The printshop was in Brian’s capable hands on Friday when the moon was full. It was November 3, but she hadn’t changed her Halloween clothes. The eyes were real, as I understand it. They just looked as if they came from a mask. And the smell was potent; potentially an amalgam of every perfume at the cosmetics counter in Parisians at the mall across the street.
She needed flyers. A local sign shop had done the art and she’d make sure that they’d send it to us by email. Could we do it?
I’m sure that Brian responded politely. There are some jobs that are better for other printers and this was surely one of them. The customer was insistent. Wisely, Brian asked for a deposit. That was apparently difficult, because he had to test four credit cards before one would work and still had to get a little cash for the deposit needed over the limit of the card. The order was placed and the customer would make sure that the art was sent . . . that is, if she could remember where she was when she walked out the front door.
My beautiful wife didn’t like her perfume. She walked in a half hour later and detected the aroma still lingering over the smell of printing solvents. When I got back from my weekend trip, I heard all about the first part of the story.
There was no residual odor when I arrived this morning. We discussed the potential of the job at the morning meeting. No art had arrived from the sign shop and Brian was skeptical that any would materialize. I didn’t detect the smell when the phone rang shortly after lunch.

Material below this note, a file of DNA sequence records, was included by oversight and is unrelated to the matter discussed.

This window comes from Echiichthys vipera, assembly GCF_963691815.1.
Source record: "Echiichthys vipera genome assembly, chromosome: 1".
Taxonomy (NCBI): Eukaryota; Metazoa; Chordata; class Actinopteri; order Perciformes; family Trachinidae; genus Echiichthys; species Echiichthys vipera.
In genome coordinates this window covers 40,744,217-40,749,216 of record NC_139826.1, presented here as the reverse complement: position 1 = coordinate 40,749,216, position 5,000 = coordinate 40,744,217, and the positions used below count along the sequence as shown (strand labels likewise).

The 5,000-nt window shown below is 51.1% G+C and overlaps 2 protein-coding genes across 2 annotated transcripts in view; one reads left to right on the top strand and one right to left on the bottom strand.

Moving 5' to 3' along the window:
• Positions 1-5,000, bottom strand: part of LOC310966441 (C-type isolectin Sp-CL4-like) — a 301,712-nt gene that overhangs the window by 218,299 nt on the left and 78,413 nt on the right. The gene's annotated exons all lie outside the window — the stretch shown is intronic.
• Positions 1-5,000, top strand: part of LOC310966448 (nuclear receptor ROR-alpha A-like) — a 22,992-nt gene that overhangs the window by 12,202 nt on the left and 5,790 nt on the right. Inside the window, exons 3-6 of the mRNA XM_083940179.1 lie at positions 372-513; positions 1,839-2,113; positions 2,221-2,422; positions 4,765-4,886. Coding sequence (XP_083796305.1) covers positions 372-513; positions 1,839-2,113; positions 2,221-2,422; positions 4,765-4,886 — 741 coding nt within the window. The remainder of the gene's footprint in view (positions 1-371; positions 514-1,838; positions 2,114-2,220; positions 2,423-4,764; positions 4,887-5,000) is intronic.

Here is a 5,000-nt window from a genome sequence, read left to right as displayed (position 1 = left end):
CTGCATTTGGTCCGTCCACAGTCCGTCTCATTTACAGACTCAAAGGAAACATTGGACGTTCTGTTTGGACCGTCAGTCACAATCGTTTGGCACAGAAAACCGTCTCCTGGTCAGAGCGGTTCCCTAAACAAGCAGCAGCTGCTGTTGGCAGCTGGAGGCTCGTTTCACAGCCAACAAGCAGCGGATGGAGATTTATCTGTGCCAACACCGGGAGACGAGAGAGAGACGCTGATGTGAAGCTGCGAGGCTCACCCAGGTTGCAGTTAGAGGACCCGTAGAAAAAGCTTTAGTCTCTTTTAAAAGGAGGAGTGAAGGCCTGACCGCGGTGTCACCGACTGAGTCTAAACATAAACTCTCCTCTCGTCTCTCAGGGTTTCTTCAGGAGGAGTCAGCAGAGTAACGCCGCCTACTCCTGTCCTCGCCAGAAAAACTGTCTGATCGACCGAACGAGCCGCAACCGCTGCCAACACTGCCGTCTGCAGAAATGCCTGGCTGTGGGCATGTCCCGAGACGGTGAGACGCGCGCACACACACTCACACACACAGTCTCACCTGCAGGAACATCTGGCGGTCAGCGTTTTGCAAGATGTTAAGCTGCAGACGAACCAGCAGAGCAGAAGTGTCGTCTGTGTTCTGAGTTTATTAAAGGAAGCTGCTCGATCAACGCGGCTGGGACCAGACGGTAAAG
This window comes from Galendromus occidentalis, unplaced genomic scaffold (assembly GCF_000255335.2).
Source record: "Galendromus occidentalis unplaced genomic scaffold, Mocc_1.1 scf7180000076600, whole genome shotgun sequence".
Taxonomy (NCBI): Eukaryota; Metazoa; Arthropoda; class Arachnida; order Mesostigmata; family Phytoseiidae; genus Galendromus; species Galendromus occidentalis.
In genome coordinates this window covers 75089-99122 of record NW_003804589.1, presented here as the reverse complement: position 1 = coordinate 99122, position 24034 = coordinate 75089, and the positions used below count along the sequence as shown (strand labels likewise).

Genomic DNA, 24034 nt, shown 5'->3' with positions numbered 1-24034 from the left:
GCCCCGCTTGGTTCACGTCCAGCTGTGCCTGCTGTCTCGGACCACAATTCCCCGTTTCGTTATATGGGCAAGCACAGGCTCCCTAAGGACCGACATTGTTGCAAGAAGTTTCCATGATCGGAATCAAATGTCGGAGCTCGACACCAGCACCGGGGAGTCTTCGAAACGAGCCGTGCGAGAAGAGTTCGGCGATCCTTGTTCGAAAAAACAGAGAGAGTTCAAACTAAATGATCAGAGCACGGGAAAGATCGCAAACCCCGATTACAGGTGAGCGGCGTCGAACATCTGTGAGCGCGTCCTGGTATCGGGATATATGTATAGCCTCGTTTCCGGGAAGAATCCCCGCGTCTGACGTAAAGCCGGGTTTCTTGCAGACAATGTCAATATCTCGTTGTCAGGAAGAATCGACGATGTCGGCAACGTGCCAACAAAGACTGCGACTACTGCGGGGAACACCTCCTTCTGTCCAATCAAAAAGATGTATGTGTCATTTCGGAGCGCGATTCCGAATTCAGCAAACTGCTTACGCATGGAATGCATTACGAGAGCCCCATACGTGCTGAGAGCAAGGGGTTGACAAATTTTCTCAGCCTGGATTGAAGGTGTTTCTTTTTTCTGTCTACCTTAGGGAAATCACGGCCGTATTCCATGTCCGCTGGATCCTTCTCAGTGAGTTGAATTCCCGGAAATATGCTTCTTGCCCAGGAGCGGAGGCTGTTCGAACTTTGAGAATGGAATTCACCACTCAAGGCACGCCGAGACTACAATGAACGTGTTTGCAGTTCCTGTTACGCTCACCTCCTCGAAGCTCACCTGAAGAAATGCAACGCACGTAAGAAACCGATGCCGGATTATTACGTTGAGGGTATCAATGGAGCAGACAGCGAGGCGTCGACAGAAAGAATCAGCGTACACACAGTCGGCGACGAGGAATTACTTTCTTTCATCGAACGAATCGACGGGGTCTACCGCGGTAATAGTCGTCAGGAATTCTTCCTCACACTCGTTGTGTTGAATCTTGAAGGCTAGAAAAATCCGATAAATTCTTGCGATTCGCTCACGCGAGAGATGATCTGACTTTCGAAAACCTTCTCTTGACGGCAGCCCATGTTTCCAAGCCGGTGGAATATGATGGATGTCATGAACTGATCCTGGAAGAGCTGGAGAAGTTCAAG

“Are my flyers ready?” asked a somewhat vague voice at the other end.
“I don’t know, but I’ll check. Could you tell me who you are, please?”
“Oh,” was the reply, followed by several seconds of silence. “Are you there?”
“I know where I am, but she doesn’t know who she is,” I’m thinking, when it finally dawns on her that she hasn’t told me her name. I check on the job and find out that the art still hasn’t arrived. I suggest that she check again with the sign shop.
Two hours later, I smelled it. The overpowering aroma of the Parisian’s cosmetics counter. I considered sneaking out the back door. It was inevitable. Brian walked into my office.
“She’s here,” he said. “She can’t wait any longer for her flyers and we still don’t have the art.”
I noticed a furtive movement in his eyes. He was edging toward the back door. I took a deep breath, knowing full well that I wouldn’t be able to hold it for long.
I smiled as I saw her. She was there with a friend, a rather fierce looking young woman, and her eyes really weren’t too far out of focus. Maybe this would be ok. I explained to her that we really couldn’t do anything until the files were sent to us.
“But I left a copy,” she slurred. “Can’t you do anything with it?”
Brian, who had regained his fortitude, produced the wrinkled paper from the job jacket.
“No,” we both replied.
“But I put it together on my computer!” she replied, a little more assertive now.
“Can you send it to us?” I asked.
“No, it’s on my computer,” was the answer.
My eyes had begun to water and I could feel a big sneeze coming on. “You see, we would need it on our computer,” I told her.
“Oh,” followed by the same silence I had experienced earlier on the phone. “I don’t understand.”
The fog had begun to thicken. She lost focus altogether as I refunded her deposits, both the credit card and the cash. She came to only briefly to ask how long it would take before the money was back into her card.
“I have a lot of these,” she murmured as she put the plastic back into her pocketbook, “but I need some more.”
It had really quit being funny towards the end of the conversation, but her last statement made it really sad. It wasn’t just the perfume she was drowning in. I almost opened my mouth, but I think her friend was reading my mind. The fierce friend gave me a fierce look and took her arm.
“Sorry I couldn’t help you,” I muttered as they walked out the door. I was (and am) feeling guilty.
The smell lingered on a while, like dying flowers.